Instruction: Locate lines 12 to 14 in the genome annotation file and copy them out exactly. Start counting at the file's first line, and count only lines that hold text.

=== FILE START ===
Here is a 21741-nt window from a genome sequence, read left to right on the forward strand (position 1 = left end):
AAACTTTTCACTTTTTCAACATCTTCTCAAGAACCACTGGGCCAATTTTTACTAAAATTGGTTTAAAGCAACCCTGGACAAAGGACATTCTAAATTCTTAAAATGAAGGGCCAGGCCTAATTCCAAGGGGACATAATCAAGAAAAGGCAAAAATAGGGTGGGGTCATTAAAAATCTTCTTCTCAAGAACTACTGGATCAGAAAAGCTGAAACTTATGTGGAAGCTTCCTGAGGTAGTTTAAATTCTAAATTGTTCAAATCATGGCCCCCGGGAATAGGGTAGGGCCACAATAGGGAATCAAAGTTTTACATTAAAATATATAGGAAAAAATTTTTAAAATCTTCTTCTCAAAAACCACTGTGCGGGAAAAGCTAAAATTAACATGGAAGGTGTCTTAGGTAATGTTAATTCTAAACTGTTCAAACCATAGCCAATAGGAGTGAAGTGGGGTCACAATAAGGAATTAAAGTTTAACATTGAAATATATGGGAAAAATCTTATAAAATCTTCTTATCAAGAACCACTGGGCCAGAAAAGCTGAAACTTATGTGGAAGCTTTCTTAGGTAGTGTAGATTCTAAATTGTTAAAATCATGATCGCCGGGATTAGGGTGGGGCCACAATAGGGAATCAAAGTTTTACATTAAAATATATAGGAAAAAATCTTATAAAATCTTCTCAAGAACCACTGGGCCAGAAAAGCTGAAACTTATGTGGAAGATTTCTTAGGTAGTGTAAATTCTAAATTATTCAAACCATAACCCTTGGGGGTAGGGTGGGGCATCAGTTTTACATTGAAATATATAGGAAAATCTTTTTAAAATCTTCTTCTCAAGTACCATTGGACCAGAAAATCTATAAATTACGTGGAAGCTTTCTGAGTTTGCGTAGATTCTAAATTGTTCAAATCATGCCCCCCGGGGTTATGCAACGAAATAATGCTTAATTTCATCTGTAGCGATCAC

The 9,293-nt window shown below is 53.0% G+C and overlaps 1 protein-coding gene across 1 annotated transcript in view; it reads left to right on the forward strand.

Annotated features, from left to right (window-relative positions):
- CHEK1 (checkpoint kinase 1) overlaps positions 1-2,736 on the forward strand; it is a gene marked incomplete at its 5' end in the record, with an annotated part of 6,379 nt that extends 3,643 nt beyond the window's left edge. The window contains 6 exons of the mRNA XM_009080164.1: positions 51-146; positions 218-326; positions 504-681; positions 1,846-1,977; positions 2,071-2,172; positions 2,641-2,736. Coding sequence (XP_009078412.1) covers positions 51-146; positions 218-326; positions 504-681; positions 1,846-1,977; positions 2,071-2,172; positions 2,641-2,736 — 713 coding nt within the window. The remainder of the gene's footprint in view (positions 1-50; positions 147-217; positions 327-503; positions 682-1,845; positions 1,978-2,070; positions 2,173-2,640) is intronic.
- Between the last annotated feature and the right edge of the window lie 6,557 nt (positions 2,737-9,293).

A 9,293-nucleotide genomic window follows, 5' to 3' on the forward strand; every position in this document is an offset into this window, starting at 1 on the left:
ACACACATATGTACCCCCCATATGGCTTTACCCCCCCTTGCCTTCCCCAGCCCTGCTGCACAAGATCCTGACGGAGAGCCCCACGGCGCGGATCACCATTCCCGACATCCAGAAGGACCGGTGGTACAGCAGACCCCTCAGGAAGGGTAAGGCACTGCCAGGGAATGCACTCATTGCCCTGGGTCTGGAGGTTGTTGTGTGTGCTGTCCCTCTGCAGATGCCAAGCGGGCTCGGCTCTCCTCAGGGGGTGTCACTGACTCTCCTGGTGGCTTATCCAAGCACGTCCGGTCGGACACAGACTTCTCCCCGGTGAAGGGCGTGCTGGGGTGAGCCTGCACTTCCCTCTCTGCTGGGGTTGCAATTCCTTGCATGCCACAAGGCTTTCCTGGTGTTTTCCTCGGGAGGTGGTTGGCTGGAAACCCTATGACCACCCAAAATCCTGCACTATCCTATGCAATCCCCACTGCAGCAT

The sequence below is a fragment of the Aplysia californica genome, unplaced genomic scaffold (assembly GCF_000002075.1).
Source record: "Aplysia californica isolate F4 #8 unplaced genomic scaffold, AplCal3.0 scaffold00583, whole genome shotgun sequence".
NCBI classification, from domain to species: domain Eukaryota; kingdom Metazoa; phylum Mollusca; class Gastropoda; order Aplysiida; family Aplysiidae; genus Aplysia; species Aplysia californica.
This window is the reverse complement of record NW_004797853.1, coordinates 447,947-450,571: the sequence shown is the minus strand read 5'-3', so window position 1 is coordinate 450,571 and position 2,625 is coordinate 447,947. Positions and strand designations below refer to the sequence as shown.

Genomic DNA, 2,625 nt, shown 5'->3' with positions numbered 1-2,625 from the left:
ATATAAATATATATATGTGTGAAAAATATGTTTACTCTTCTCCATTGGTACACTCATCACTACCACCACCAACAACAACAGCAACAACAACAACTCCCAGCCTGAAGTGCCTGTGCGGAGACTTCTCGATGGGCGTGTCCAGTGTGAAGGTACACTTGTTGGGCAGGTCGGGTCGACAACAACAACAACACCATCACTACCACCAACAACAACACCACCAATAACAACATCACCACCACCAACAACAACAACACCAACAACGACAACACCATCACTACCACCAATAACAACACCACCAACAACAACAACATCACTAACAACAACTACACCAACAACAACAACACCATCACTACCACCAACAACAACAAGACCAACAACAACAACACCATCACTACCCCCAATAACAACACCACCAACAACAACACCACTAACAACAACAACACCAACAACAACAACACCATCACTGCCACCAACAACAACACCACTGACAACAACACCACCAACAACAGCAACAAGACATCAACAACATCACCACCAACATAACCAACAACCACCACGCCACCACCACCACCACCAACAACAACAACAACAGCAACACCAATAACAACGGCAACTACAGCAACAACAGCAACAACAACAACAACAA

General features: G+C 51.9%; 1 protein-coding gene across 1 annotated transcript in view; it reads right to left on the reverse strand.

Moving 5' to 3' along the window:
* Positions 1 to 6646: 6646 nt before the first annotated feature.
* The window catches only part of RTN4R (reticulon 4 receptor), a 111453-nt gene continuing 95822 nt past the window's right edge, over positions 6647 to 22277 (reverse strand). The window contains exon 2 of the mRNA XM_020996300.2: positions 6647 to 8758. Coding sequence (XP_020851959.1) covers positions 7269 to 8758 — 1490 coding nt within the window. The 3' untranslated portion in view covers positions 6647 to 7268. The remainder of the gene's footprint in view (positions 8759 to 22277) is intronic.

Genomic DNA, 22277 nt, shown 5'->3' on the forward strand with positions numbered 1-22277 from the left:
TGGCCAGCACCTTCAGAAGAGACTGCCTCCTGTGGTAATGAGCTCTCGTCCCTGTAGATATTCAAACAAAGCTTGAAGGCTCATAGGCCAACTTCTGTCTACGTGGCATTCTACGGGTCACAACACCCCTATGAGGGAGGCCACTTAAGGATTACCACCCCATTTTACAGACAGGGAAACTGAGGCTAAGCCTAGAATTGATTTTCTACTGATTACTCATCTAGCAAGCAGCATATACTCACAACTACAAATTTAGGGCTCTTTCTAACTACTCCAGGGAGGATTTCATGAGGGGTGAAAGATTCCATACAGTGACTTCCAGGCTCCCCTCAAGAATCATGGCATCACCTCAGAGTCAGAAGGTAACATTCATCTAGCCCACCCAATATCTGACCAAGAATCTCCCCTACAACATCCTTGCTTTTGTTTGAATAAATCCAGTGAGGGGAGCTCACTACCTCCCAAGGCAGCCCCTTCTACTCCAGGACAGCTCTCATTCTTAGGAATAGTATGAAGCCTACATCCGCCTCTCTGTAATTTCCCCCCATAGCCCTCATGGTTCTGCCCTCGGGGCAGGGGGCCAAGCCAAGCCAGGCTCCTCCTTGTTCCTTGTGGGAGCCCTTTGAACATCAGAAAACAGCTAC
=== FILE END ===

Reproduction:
This window is the reverse complement of record NW_004797853.1, coordinates 447,947-450,571: the sequence shown is the minus strand read 5'-3', so window position 1 is coordinate 450,571 and position 2,625 is coordinate 447,947. Positions and strand designations below refer to the sequence as shown.

Genomic DNA, 2,625 nt, shown 5'->3' with positions numbered 1-2,625 from the left:
ATATAAATATATATATGTGTGAAAAATATGTTTACTCTTCTCCATTGGTACACTCATCACTACCACCACCAACAACAACAGCAACAACAACAACTCCCAGCCTGAAGTGCCTGTGCGGAGACTTCTCGATGGGCGTGTCCAGTGTGAAGGTACACTTGTTGGGCAGGTCGGGTCGACAACAACAACAACACCATCACTACCACCAACAACAACACCACCAATAACAACATCACCACCACCAACAACAACAACACCAACAACGACAACACCATCACTACCACCAATAACAACACCACCAACAACAACAACATCACTAACAACAACTACACCAACAACAACAACACCATCACTACCACCAACAACAACAAGACCAACAACAACAACACCATCACTACCCCCAATAACAACACCACCAACAACAACACCACTAACAACAACAACACCAACAACAACAACACCATCACTGCCACCAACAACAACACCACTGACAACAACACCACCAACAACAGCAACAAGACATCAACAACATCACCACCAACATAACCAACAACCACCACGCCACCACCACCACCACCAACAACAACAACAACAGCAACACCAATAACAACGGCAACTACAGCAACAACAGCAACAACAACAACAACAA